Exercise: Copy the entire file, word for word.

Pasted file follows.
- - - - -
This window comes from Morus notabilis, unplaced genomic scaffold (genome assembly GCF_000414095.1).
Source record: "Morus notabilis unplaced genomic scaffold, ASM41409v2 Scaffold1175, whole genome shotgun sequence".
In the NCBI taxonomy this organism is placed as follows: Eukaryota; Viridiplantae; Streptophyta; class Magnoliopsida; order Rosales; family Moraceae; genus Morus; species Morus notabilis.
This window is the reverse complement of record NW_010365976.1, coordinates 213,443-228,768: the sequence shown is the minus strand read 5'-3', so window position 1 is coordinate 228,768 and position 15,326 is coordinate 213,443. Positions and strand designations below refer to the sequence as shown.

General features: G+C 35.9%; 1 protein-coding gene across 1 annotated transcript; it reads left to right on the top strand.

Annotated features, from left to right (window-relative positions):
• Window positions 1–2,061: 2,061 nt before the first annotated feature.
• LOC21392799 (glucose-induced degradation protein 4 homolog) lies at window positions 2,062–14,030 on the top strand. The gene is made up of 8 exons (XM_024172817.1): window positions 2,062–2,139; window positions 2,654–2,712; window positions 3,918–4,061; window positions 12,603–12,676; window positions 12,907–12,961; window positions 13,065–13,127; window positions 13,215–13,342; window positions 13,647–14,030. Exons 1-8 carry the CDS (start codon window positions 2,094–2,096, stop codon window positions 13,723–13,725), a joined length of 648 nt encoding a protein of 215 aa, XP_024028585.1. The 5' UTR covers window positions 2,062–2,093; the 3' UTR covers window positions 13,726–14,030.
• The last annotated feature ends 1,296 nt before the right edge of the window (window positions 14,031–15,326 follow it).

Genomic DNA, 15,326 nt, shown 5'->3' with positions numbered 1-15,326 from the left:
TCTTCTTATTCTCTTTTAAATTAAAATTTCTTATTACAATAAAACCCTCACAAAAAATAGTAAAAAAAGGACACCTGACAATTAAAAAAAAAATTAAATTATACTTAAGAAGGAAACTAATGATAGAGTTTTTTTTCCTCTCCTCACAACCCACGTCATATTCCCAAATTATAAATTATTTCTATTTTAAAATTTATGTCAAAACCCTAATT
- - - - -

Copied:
This window comes from Morus notabilis, unplaced genomic scaffold (genome assembly GCF_000414095.1).
Source record: "Morus notabilis unplaced genomic scaffold, ASM41409v2 Scaffold1175, whole genome shotgun sequence".
In the NCBI taxonomy this organism is placed as follows: Eukaryota; Viridiplantae; Streptophyta; class Magnoliopsida; order Rosales; family Moraceae; genus Morus; species Morus notabilis.
This window is the reverse complement of record NW_010365976.1, coordinates 213,443-228,768: the sequence shown is the minus strand read 5'-3', so window position 1 is coordinate 228,768 and position 15,326 is coordinate 213,443. Positions and strand designations below refer to the sequence as shown.

General features: G+C 35.9%; 1 protein-coding gene across 1 annotated transcript; it reads left to right on the top strand.

Annotated features, from left to right (window-relative positions):
• Window positions 1–2,061: 2,061 nt before the first annotated feature.
• LOC21392799 (glucose-induced degradation protein 4 homolog) lies at window positions 2,062–14,030 on the top strand. The gene is made up of 8 exons (XM_024172817.1): window positions 2,062–2,139; window positions 2,654–2,712; window positions 3,918–4,061; window positions 12,603–12,676; window positions 12,907–12,961; window positions 13,065–13,127; window positions 13,215–13,342; window positions 13,647–14,030. Exons 1-8 carry the CDS (start codon window positions 2,094–2,096, stop codon window positions 13,723–13,725), a joined length of 648 nt encoding a protein of 215 aa, XP_024028585.1. The 5' UTR covers window positions 2,062–2,093; the 3' UTR covers window positions 13,726–14,030.
• The last annotated feature ends 1,296 nt before the right edge of the window (window positions 14,031–15,326 follow it).

Genomic DNA, 15,326 nt, shown 5'->3' with positions numbered 1-15,326 from the left:
TCTTCTTATTCTCTTTTAAATTAAAATTTCTTATTACAATAAAACCCTCACAAAAAATAGTAAAAAAAGGACACCTGACAATTAAAAAAAAAATTAAATTATACTTAAGAAGGAAACTAATGATAGAGTTTTTTTTCCTCTCCTCACAACCCACGTCATATTCCCAAATTATAAATTATTTCTATTTTAAAATTTATGTCAAAACCCTAATT